'The Professor' offers a lesson or two for young Russian players

A recent celebration in San Jose gave Igor Larionov a chance to drop the first puck and offer his opinions on a range of topics. Don Smith/NHLI via Getty Images

When your nickname is "The Professor," there's a certain expectation that you'll be intelligent, think deep thoughts and possess wisdom beyond that of your peers.

For Igor Larionov, the one true professor in hockey circles, these expectations are increased because of his legacy as the playmaking center that drove the fabled Russian Green Unit, which also included wingers Vladimir Krutov and Sergei Makarov, and defensemen Slava Fetisov and Alexei Kasatonov.

In a 26-year career on both sides of the Atlantic, Larionov's list of accomplishments is lengthy, although his two Olympic gold medals, three Stanley Cups and enshrinement in the Hockey Hall of Fame highlight his status as a bona fide legend.

Twelve years since he played his final game, Larionov's opinions remain relevant because he has remained a central figure in Russian hockey by becoming a well-respected player agent. Although he's based mostly in Detroit, Larionov specializes in helping young Russian teenagers navigate a complicated North American hockey landscape for the first time. He has two NHL players, six KHL players and two in the Canadian Hockey League. Larionov's most notable current NHL client is Edmonton Oilers right wing Nail Yakupov.

"Myself, I've been involved in hockey for a long time, where I think I know every detail of how to be successful," Larionov told ESPN.com recently. "I try to help the young guys to get a career and have a smooth transition from junior hockey to pro hockey."

Larionov was recently in San Jose, where he was honored during the Sharks' yearlong celebration of the team's 25th anniversary season. It was there that ESPN.com caught up with the 55-year-old to discuss his role as an agent and get his opinion on several pertinent issues surrounding hockey today.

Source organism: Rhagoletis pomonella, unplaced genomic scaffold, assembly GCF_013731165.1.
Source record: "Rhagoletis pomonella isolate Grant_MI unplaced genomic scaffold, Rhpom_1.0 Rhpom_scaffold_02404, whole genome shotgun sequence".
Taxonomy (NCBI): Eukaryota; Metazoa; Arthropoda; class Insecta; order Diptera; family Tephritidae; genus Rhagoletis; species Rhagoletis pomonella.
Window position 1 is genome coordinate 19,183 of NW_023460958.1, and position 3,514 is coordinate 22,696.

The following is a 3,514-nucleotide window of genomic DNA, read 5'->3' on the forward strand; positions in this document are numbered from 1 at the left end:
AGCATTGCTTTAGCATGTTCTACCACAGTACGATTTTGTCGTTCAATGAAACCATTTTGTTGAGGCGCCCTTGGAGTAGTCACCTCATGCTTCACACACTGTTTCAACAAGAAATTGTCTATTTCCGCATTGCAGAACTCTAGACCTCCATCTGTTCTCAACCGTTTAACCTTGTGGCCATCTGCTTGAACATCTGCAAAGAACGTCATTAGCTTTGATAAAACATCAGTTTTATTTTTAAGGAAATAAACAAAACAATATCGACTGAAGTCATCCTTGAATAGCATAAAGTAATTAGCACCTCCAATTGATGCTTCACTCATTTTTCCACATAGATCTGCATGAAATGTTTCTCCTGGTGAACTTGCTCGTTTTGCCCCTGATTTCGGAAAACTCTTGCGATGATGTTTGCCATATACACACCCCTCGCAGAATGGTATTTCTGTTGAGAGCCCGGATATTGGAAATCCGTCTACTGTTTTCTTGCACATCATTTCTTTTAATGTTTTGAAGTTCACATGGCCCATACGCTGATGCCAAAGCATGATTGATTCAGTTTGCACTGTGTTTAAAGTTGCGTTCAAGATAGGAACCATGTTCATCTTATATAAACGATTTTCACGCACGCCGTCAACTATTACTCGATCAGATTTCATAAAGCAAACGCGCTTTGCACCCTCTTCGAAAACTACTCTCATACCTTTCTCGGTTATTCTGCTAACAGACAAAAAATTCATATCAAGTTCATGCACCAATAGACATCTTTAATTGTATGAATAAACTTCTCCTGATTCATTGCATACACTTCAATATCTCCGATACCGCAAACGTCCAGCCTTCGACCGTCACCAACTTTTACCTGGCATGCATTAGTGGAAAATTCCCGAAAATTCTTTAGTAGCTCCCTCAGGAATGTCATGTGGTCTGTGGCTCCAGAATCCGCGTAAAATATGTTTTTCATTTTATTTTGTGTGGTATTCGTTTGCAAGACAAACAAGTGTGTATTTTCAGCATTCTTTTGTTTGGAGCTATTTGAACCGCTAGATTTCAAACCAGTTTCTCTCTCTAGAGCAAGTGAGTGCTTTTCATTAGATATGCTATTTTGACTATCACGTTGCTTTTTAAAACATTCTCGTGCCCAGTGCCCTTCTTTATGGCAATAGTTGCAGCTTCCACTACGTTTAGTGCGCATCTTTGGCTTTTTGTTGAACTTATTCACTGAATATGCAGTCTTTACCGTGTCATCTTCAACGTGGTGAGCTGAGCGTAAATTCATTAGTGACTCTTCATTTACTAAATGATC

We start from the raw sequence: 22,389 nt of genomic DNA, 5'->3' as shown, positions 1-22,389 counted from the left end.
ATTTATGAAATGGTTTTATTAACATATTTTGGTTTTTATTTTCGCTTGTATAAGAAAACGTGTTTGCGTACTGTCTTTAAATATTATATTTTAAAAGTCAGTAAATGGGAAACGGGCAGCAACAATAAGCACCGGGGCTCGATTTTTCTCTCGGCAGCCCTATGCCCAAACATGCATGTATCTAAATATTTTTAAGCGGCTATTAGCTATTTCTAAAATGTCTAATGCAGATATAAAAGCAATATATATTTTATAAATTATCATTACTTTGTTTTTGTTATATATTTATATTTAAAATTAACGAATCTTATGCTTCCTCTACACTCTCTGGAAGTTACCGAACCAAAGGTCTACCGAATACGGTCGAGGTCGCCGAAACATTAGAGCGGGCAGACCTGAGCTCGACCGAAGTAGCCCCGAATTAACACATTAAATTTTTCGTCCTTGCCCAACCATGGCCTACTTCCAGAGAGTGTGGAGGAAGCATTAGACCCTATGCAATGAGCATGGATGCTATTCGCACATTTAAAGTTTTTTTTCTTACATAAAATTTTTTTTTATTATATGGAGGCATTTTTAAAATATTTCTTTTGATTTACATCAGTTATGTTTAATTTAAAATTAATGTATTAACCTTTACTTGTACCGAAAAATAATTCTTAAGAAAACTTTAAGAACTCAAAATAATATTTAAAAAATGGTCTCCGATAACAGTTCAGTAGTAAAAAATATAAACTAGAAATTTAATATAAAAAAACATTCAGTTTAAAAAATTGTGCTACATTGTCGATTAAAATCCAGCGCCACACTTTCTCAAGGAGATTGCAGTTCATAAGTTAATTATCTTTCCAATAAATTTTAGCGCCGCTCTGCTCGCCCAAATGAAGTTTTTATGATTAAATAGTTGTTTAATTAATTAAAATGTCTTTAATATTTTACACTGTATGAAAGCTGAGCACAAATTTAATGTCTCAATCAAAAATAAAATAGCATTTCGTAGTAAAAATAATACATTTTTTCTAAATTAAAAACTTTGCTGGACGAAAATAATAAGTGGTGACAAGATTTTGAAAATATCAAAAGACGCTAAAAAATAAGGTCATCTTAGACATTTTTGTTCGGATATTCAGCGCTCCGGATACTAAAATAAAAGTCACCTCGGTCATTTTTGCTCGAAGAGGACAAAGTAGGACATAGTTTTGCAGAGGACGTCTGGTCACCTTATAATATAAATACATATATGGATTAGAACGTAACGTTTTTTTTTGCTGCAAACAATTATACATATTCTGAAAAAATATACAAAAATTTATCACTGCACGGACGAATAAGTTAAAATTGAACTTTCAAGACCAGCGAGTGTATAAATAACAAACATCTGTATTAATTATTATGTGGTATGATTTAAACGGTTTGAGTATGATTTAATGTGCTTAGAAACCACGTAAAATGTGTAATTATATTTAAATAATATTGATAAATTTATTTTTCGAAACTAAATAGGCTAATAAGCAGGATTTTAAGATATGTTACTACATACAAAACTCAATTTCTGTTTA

Dan Marrazza: What do you feel are your most important responsibilities while representing your clients?

Igor Larionov: It's about the education of the players. Nowadays ... things are different than they were 20 years ago. The success and the money, I find that sometimes when you have success and you're young, you think it's going to be forever. I help them to stay focused, analyze every time they play and all the details, like preparation. I try to pass my knowledge and my experiences to these players to play long, be successful and avoid dangers because it's a dangerous game in a lot of ways.

DM: You're an agent for both NHL and KHL players. What's the biggest difference between representing a player in the two leagues?

IL: Different type of negotiations. The market in the NHL is much harder because the scouting system and the scouts all watch the players for quite a few years. They know about the way you perform, your results, stats and what you do for the team on a consistent basis. The KHL is different. It's a different culture of the game and the development process.

DM: You were part of the golden age of Russian hockey, where your teams dominated international hockey. Since then, Russian teams have struggled to win gold medals. With the World Cup coming up this year and the Olympics shortly after that, what can Russia do to get back to the top of the podium?

IL: When you're talking about high-end competitions like World Cups and Olympic Games, you're talking the highest possible tournaments and competition that you can imagine. It's the best against the best. That's where they're going to have to elevate their level. When the games get tougher and the conditions get harder, somebody's got to shine and somebody's got to be the new superstar on that stage.

DM: Speaking of superstars, Alex Ovechkin recently scored his 500th NHL goal. He also passed Sergei Fedorov for the most career NHL goals by a Russian-born player. How do you think Ovechkin stacks up against Russian players from the past, in particular those that spent the prime of their careers in the Soviet Union rather than the NHL?

IL: It's hard to compare because we came to the National Hockey League at the age of, like, 30. That's what he is now. Still, Ovie's a different player than what we were. He's never been a typical Russian player. Russians are normally more based in skill. Ovie's got skill and, also, Ovie's got power. He's got the desire to drive hard every night and has a nose for the goal. He always wants to take more shots.

All the Russian players, my generation, were playing a different kind of game. We played as units and more puck possession, creativity, so we did not have as many shots. But we created more scoring chances, masterpieces, when we scored goals. What stands out about him is he's a unique Russian hockey player.

DM: What's the biggest difference between the NHL when you first came into the league and the NHL now?

IL: I know when the Sharks [originally] came to San Jose, we put a show on every night. No matter if we'd be losing or winning, we played good, exciting hockey to entertain the people. We showed them how to play a puck-possession game, a puck-control game. Where you're creating these great masterpieces for scoring chances, that's when the people start to realize it's something they want to see more and more. I wouldn't pay my money to watch the kind of hockey it is today sometimes. Sometimes it makes me want to stay home and bang my chest against the house.